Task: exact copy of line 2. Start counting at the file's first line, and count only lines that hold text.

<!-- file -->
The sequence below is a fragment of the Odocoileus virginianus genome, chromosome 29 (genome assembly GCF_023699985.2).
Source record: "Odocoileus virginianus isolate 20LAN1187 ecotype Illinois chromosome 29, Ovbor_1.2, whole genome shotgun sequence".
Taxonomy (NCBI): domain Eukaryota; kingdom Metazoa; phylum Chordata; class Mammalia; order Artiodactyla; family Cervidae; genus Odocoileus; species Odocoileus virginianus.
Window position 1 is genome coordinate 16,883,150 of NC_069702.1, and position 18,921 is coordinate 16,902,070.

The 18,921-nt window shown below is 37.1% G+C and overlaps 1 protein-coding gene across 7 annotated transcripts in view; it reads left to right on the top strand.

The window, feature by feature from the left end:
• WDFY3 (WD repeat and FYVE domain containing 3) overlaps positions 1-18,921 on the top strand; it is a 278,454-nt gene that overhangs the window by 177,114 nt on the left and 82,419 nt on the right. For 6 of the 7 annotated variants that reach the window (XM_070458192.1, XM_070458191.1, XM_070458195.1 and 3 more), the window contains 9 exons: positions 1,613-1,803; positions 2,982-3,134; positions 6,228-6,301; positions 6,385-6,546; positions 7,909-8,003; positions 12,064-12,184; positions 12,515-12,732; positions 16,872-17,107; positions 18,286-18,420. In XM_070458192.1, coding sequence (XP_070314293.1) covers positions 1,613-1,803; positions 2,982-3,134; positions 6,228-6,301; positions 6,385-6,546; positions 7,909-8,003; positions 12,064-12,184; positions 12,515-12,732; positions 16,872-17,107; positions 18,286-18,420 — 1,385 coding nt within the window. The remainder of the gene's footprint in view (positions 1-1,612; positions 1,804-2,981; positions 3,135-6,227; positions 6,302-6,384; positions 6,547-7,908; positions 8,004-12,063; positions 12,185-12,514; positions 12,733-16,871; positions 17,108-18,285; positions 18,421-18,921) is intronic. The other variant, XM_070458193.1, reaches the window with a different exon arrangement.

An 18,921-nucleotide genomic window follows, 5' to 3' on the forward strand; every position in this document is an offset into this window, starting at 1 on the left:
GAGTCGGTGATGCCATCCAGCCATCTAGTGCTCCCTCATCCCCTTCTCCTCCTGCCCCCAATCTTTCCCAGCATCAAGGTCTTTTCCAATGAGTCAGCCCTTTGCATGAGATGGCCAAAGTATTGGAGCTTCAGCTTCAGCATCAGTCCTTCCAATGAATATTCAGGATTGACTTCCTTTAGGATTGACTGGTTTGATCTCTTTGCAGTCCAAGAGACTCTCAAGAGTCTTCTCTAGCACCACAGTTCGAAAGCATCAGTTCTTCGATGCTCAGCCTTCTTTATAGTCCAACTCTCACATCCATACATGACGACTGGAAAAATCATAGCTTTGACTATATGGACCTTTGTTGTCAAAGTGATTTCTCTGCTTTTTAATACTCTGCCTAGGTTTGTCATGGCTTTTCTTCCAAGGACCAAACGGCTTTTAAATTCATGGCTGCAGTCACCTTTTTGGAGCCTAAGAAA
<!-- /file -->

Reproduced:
Source record: "Odocoileus virginianus isolate 20LAN1187 ecotype Illinois chromosome 29, Ovbor_1.2, whole genome shotgun sequence".